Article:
Trudeau, Levesque, Parizeau, Mulroney as "undeserving"

By what definition are these four men, who together and in opposition completely changed the political landscape of a country that happens to be our largest trading partner "undeserving"? JohnMcL 19:36, 8 August 2011 (EDT)

I would consider them morally undeserving. Levesque and Parizeau were separatists. Mulroney was corrupt and Trudeau was a socialist. In terms of influence, I might say Levesque because he was the first PQ premier. Trudeau and Mulroney were long serving but did not really do that much to change the country. Parizeau was a failure.

This article isn't about moral purity. Read the title of the article: "Politicians who had a real career." They were politicians. They were important politicians. They had careers before embarking in politics. Therefore, they deserve to be in the article. Your assertion that Trudeau and Mulroney didn't change the country is absurd. Trudeau, if he did nothing else, repatriated the constitution and gave the country the Charter of rights and Freedoms. Mulroney, if he did nothing else, opened the door for the a complete retooling of Canada's concept of a "social safety net." Parizeau might not have succeeded in bringing about Quebec independence, but he came very close, and Quebec-Canada relations have never been the same since 1995; moreover he was the financial brains behind the creation and expansion of "Quebec. Inc in the 1970s and 1980s. JohnMcL 21:38, 8 August 2011 (EDT)
Headlines are concise out of necessity. Implicit in the headline for this entry is the word "influential", as has already been explained before on this talk page. Someone who merely "opened the door" doesn't count; doormen are not counted among the most influential people, unless they do something in addition to opening doors.--Andy Schlafly 21:42, 8 August 2011 (EDT)
Pierre Trudeau wrote a new constitution for Canada. Writing a new constitution for a country is being a doorman? Look at Canada in 1983 when he left office, and look at Canada when Mulroney left office--do those countries look at all the same to you? Look at Quebec in 1976 before Levesque. Look at Quebec when Parizeau left office -- does that look at all like the same place? JohnMcL 21:46, 8 August 2011 (EDT)
Honestly, Canada does look the same to me throughout that period: beautiful landscape, terrific people, but headed in the misguided liberal direction. It's a tragedy.--Andy Schlafly 23:44, 8 August 2011 (EDT)

Confusion

Is there some special set of criteria here? Why are people like Margaret Thatcher being deleted while others like Lech Walesa are being moved to different sections? It's pretty clear that these two had significant careers before becoming politicians (Thatcher's science background was often referenced during her term as PM). I don't see why they shouldn't make the list, while Michele Bachmann, who has had no career outside politics at all, makes the top list. RobertE 19:36, 8 August 2011 (EDT)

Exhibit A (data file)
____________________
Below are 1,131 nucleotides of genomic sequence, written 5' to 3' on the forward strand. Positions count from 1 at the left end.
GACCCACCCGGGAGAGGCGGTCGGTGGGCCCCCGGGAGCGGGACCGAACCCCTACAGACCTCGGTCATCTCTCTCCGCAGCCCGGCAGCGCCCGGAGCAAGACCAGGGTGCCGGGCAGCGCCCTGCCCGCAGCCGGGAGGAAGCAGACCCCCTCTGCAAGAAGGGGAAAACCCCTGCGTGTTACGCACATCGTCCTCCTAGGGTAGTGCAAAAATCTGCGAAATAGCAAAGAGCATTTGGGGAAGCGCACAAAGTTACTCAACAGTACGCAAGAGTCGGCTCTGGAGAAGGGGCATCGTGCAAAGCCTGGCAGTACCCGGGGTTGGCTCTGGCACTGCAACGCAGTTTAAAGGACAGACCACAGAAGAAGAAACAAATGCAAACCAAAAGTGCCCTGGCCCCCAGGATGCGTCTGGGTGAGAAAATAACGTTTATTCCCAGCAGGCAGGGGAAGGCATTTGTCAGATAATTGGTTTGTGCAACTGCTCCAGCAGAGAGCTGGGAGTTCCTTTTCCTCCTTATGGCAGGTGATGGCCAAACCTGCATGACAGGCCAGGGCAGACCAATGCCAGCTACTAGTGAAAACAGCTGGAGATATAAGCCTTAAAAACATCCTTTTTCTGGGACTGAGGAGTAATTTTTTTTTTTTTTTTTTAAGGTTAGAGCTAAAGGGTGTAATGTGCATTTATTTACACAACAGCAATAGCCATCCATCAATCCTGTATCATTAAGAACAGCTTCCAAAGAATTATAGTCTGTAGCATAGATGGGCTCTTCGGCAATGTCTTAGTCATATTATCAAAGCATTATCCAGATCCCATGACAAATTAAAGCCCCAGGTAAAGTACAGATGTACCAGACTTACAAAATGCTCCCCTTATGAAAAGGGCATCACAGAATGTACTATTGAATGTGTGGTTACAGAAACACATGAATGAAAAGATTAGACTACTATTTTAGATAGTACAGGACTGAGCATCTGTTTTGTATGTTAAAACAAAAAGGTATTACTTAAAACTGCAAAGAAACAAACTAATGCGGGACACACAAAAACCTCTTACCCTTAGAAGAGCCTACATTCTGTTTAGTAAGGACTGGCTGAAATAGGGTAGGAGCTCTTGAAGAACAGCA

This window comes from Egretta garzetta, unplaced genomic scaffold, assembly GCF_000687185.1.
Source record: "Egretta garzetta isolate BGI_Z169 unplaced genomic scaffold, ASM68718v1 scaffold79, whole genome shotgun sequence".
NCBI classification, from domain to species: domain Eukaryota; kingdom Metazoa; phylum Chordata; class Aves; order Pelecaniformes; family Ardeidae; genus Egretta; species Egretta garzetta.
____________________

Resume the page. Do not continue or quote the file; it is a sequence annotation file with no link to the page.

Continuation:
I would suggest including an introductory paragraph at the top, to help clarify what exactly this is about. Certainly, Lech Walesa had a very clear and very real career, so why does he need "further discussion?" It is, I admit, an interesting idea to analyze the pre-politics careers of those that would be our leaders. But I'm not sure of the intentions of this essay nor its contents.--CamilleT 23:24, 8 August 2011 (EDT)
Thatcher did not have a real career outside of government. Majoring in chemistry is not a real career.--Andy Schlafly 23:36, 8 August 2011 (EDT)
Homeschooling 5 kids and helping raise about two-dozen additional foster children, as Michele Bachmann did, is a real career.--Andy Schlafly 23:37, 8 August 2011 (EDT)
Lech Walesa may merit the top list. Good point. Perhaps a greater explanation of what his career and political influence were would help.--Andy Schlafly 23:40, 8 August 2011 (EDT)

I really am also very confused - I added the two-term Mayor of New York and the likely GOP Presidential nominee, yet they have "no clear influence in politics"? Sorry, but I don't understand at all - they are both very significant figures? JanW 23:46, 8 August 2011 (EDT)

I am confused as to how Bachmann is considered to have a real career but not Obama? MaxFletcher 23:58, 8 August 2011 (EDT)

Insight

Hi folks. I believe I have just had a fascinating conservative insight, based on the current form of this list. I present it here for your perusal and hope that it will provoke discussion. Noting that there are very few influential liberals in the first list, I conclude that

Nearly all influential liberals are professional politicians. In contrast, many influential conservatives hold "real" jobs prior to entering politics.

This appears to be particularly true among conservatives whose views align with those of the Tea Party. I believe this insight is well-supported by the data presented here, as soon as one has appropriately defined "influential" and "real job". --PhilS33 09:17, 9 August 2011 (EDT)